Every year since 2008, the World Science Festival (WSF) has brought cutting-edge science programs to New York City. If you love science and are looking for something to do next weekend (May 30th - June 3rd) check out the website at www.worldsciencefestival.com to take a look at the wide array of events. After taking a deep dive into the program this weekend, to choose which events I will be attending, I can say that they really seem to have outdone themselves this year. There is truly something for everyone. Some of the events require purchasing tickets, but, many are free and open to all ages.
Here are some of my top picks:
LAB TOURS FOR GIRLS: WE ARE WOMEN, OPEN THE DOOR We are flinging open the doors of female-run labs at Columbia University, CUNY Advanced Science Research Center, Hunter College, New York University, and NYU Tandon School of Engineering, inviting middle school girls to come inside and imagine their future lab-coated selves. Women make up half of the total U.S. college-educated workforce, but only 29% of the science and engineering workforce. This underrepresentation in STEM for girls is self-perpetuating but also reversible: if you can see it, you can be it. Here’s your chance to meet venomous snails, 2000-year-old bones, a genome sequencing machine, and a mass spectrometer. But more importantly, you’ll meet the brilliant women tasked with studying them. Wednesday, May 30 (10:30am - 1:00pm) Multiple locations - see website
SATURDAY NIGHT LIGHTS: STARGAZING IN BROOKLYN BRIDGE PARK (FREE and great for kids) It is possible to see the stars in the city! Step up to a world-class telescope (or bring your own) for an outdoor party beneath the Brooklyn Bridge. Saturday, June 2 (7:00pm - 11:00pm) Brooklyn Bridge Park - Pier 1
ME, MY MICROBIOME, AND I: THE VITAL CELLS OF EXISTENCE Much of you isn’t you. For every cell in your body, there’s another tiny single-celled creature that also calls your body home. Far from being germs we should eradicate, these ancient friends allow us to digest food, breathe air, and fight off disease. They were here long before us and will undoubtedly remain long after we’re gone. They are our microbiome, and after eons of cohabitation, we are finally getting to know one another better. Of course, we aren’t always the best of neighbors. Autoimmune diseases, allergies, depression, and Alzheimer’s may be diseases of an unhappy microbiome. Come join world-renowned microbiologists as they zoom in on the micro world and zoom out on its macro influence. Saturday, June 2 (12:00pm - 1:30pm) Gerald W. Lynch Theater at John Jay College
THE GREAT FISH COUNT (FREE and great for kids) Strap on a pair of waders, cast a net and see what type of marine life you can find in the New York waterways—from Lemon Creek in Staten Island to the shores of Fort Washington Park. Led by top ecologists and biologists, the Great Fish Count gives participants of all ages the chance to discover the underwater world in their own backyard. Saturday, June 2 (9:00am - 6:30pm) Great Fish Count Sites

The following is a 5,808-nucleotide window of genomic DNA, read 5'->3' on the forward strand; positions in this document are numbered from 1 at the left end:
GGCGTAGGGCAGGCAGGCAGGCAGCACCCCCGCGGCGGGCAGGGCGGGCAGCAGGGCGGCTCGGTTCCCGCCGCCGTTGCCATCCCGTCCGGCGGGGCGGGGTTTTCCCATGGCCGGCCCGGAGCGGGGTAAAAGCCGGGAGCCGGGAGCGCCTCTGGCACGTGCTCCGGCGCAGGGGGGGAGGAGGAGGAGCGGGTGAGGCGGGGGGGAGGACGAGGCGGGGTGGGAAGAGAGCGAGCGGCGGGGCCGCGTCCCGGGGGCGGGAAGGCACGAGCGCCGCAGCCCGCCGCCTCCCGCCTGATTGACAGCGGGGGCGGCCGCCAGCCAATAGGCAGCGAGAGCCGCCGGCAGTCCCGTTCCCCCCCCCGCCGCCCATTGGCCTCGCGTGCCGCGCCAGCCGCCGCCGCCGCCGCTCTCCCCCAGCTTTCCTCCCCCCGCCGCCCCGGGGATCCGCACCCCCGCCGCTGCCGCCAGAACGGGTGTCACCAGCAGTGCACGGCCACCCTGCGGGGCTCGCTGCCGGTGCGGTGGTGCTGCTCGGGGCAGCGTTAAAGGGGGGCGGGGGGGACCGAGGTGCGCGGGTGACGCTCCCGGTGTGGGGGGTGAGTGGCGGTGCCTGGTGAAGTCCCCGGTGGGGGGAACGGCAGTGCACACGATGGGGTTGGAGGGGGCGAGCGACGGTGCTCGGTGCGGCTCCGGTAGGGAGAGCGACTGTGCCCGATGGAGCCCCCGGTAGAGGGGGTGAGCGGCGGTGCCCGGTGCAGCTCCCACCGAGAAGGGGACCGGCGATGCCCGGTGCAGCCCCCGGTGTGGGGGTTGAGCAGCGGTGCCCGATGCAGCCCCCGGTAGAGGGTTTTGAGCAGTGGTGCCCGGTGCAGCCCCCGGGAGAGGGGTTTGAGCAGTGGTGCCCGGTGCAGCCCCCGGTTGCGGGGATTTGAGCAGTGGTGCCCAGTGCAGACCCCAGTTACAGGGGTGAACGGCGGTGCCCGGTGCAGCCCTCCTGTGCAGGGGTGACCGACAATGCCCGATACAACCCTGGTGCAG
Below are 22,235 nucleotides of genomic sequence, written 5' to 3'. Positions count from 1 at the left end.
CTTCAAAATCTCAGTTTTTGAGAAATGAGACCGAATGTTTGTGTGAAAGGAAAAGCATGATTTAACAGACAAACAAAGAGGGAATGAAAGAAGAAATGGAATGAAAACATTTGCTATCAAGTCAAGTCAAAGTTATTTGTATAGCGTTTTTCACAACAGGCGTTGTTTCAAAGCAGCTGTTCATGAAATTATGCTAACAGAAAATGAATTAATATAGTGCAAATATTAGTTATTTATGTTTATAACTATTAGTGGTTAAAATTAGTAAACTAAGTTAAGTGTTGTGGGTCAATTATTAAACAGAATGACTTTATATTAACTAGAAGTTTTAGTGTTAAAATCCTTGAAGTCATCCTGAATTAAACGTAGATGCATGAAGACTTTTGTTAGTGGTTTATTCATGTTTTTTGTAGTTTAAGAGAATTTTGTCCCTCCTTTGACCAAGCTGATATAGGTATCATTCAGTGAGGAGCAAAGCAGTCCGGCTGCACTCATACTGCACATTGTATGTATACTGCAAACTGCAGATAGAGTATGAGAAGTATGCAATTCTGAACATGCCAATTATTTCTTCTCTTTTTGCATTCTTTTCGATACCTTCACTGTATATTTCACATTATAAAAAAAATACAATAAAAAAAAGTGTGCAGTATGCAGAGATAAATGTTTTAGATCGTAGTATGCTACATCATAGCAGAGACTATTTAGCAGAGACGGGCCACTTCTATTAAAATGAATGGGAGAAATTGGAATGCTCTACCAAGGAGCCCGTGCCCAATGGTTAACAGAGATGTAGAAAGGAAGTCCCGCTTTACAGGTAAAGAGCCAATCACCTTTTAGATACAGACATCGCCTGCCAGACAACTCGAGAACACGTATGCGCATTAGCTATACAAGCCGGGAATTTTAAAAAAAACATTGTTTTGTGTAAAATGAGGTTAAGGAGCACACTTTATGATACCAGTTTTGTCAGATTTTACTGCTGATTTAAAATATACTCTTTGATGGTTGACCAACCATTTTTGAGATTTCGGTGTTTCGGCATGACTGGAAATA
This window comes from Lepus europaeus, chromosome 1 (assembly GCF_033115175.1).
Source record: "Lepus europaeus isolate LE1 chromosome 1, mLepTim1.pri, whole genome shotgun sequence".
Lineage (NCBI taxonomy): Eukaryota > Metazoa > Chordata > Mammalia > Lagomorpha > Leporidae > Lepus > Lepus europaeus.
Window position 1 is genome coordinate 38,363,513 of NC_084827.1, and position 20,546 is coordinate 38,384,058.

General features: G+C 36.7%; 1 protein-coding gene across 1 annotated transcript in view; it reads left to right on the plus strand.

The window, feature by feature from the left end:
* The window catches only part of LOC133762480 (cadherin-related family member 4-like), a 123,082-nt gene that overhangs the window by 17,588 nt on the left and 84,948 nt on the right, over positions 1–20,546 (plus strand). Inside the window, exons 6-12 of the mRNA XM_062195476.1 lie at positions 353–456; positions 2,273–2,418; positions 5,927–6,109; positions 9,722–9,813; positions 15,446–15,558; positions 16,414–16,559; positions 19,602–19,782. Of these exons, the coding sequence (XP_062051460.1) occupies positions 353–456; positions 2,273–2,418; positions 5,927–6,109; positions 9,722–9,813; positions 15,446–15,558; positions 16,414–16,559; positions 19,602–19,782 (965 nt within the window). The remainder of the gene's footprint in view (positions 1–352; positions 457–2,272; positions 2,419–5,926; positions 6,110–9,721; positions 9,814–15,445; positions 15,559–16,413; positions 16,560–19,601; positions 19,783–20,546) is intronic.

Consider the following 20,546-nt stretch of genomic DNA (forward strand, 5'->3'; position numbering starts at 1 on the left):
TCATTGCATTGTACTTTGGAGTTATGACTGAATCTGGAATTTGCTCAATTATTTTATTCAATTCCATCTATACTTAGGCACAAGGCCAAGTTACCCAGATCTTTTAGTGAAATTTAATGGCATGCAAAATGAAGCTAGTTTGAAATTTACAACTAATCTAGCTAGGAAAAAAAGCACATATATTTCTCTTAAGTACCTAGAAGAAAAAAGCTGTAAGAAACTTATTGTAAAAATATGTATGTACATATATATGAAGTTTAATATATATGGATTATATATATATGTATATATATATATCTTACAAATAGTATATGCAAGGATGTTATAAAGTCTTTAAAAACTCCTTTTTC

PLANTING THE SEEDS, SEEDING THE PLANTS: CAN CRISPR SAVE THE WORLD? By 2050, there will be nine billion people on the planet. CRISPR, the revolutionary gene editing technology, could help usher in the next Green Revolution, allowing us to feed our ballooning population in a hotter, more crowded world. But can CRISPR protect the future without causing chaos? Join biologists and geneticists as we explore the thorny issue of tinkering with nature to save it. Thursday, May 31 (4:00pm - 5:30pm) NYU Global Center, Grand Hall
COOL JOBS: SAVAGE CAREERS IN SCIENCE THAT’LL BLOW YOUR MIND Come meet scientists who have some of the coolest jobs on the planet—jobs that take them out of the lab, into the world, and far beyond. You’ll get to meet a venomous snake-loving herpetologist, a forensic scientist sleuthing crime scenes for clues, a NASA engineer who lands spacecrafts on Mars, inventors who are changing the future of sports—and through it all spark new ideas of how a life in science is a life of unending adventure. Saturday, June 2 (3:00pm - 4:00pm) NYU Skirball Center for the Performing Arts
SCIENCE AND STORYTIME: SCIENCE BOOKS COME TO LIFE (FREE) How are space and sea similar? Is it possible to build a faster paper airplane? Who is Katherine Johnson, and how did she save Apollo 13? What does the vastness of space look like from the confines of a tiny rocket? What makes a beehive–and can you turn the pages of a book into one? This wide range of questions, and more still, will be answered by children’s book authors Lynn Brunelle, Helaine Becker, “Science Bob” Pflugfelder, Jennifer Swanson, Ken Blackburn, and Mike Vago, who will read from and sign their books while also helping you build your own beehives, rockets, and super-fast paper airplanes. Sunday, June 3 (11:00am - 5:00pm) NYU Kimmel Center
WHO IS OUT THERE?: WHY ALIEN ‘LIFE’ MAY BE WEIRDER THAN WE IMAGINE Alien life has been a mainstay and fascination of science fiction, but who–or what–might actually be out there: biological life, artificial intelligence, or some combination of both? It took only 200,000 years—a blip on the cosmic timeline—for the first sparks of intelligent life to invent artificial intelligence here on Earth. And since space is big, and life is short—at least biological life as we know it—it may be that chatter on the cosmic airwaves is dominated by a spectacular spectrum of A.I. Join leaders in philosophy, astrobiology, evolutionary biology, and A.I. to wrestle with the subject of how life down here might be a thoroughly misleading guide to life up there. Saturday, June 2 (8:00pm - 9:30pm) NYU Skirball Center for the Performing Arts
I could go on and on. The World Science Festival puts together one of the most innovative science programs out there with the best scientists around. For science lovers or for those who just like to learn about new things, it will not disappoint. I hope to see you there!